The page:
Neuroendoscope-assisted evacuation of large intracerebral hematomas: introduction of a new, minimally invasive technique

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Object

The aim of this study was to describe a new, minimally invasive technique for the endoscopic evacuation of intracerebral hematomas (ICHs) and the clinical and radiological outcomes in patients who underwent the procedure. The authors used a multifunctional three-in-one endoscopic instrument that combines a 0°, 4-mm rigid telescope, an irrigation cannula, and a cautery electrode.

Methods

In 13 patients a small keyhole craniotomy was made through noneloquent cortex to gain access to the hematoma. After opening the dura mater, a small cortical tunnel (~6 mm in diameter) was created using bipolar forceps and suction to enter into the clot. The three-in-one endoscope was then introduced to provide illumination and irrigation inside the cavity. The clot was safely aspirated under endoscopic vision and constant irrigation by performing microsurgical suction with the other hand. Hemostasis could be achieved using electrocautery and Surgicel. This technique eliminates the use of an endoscopic sheath, thus providing more maneuverability to the neurosurgeon. The brilliant illumination provided by the endoscope and the possibility of using electrocautery in the depths of the brain combined with the increased maneuverability make this technique valuable. Near-complete hematoma evacuation was achieved in 11 (85%) of 13 patients. There were four deaths (30%).

Conclusions

Safe and effective evacuation of large ICHs is possible by using the three-in-one endoscopic device. Appropriate indications for surgery in patients with large intracerebral hemorrhage must be developed.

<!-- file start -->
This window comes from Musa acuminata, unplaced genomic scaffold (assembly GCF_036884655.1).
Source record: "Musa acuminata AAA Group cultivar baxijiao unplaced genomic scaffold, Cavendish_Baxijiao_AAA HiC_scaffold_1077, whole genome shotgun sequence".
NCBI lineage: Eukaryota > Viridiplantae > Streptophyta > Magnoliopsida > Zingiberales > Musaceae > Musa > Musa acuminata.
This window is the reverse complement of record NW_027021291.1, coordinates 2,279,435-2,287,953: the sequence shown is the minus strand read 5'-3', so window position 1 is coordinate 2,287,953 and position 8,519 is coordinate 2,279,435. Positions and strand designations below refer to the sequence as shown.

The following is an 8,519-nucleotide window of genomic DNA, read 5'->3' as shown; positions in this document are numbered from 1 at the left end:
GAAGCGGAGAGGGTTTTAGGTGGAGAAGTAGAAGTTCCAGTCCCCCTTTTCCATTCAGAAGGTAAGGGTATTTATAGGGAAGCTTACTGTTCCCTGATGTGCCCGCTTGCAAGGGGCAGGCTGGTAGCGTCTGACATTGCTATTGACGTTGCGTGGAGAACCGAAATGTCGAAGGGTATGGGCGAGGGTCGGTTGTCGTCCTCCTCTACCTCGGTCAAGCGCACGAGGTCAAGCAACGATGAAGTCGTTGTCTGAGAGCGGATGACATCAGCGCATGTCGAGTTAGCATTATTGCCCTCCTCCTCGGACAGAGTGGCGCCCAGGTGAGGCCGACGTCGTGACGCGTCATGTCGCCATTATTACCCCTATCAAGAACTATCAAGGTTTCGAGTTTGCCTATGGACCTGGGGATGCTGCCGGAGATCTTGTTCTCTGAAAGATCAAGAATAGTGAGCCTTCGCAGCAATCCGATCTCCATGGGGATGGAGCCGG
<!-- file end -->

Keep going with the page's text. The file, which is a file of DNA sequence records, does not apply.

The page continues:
Abbreviations used in this paper:CT = computerized tomography; ICH = intracerebral hematoma; ICU = intensive care unit.

Object

The aim of this study was to describe a new, minimally invasive technique for the endoscopic evacuation of intracerebral hematomas (ICHs) and the clinical and radiological outcomes in patients who underwent the procedure. The authors used a multifunctional three-in-one endoscopic instrument that combines a 0°, 4-mm rigid telescope, an irrigation cannula, and a cautery electrode.

Methods

In 13 patients a small keyhole craniotomy was made through noneloquent cortex to gain access to the hematoma. After opening the dura mater, a small cortical tunnel (~6 mm in diameter) was created using bipolar forceps and suction to enter into the clot. The three-in-one endoscope was then introduced to provide illumination and irrigation inside the cavity. The clot was safely aspirated under endoscopic vision and constant irrigation by performing microsurgical suction with the other hand. Hemostasis could be achieved using electrocautery and Surgicel. This technique eliminates the use of an endoscopic sheath, thus providing more maneuverability to the neurosurgeon. The brilliant illumination provided by the endoscope and the possibility of using electrocautery in the depths of the brain combined with the increased maneuverability make this technique valuable. Near-complete hematoma evacuation was achieved in 11 (85%) of 13 patients. There were four deaths (30%).

Conclusions

Safe and effective evacuation of large ICHs is possible by using the three-in-one endoscopic device. Appropriate indications for surgery in patients with large intracerebral hemorrhage must be developed.

Abbreviations used in this paper:CT = computerized tomography; ICH = intracerebral hematoma; ICU = intensive care unit.

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Article Information

Contributor Notes

Address reprint requests to: Ajay Bakshi, M.Ch., Department of Neurosurgery, Neurobiology, and Anatomy, Drexel University College of Medicine, 2900 Queen Lane, Room 272, Philadelphia, Pennsylvania 19129. email: ab99@drexel.edu.

© AANS, except where prohibited by US copyright law.

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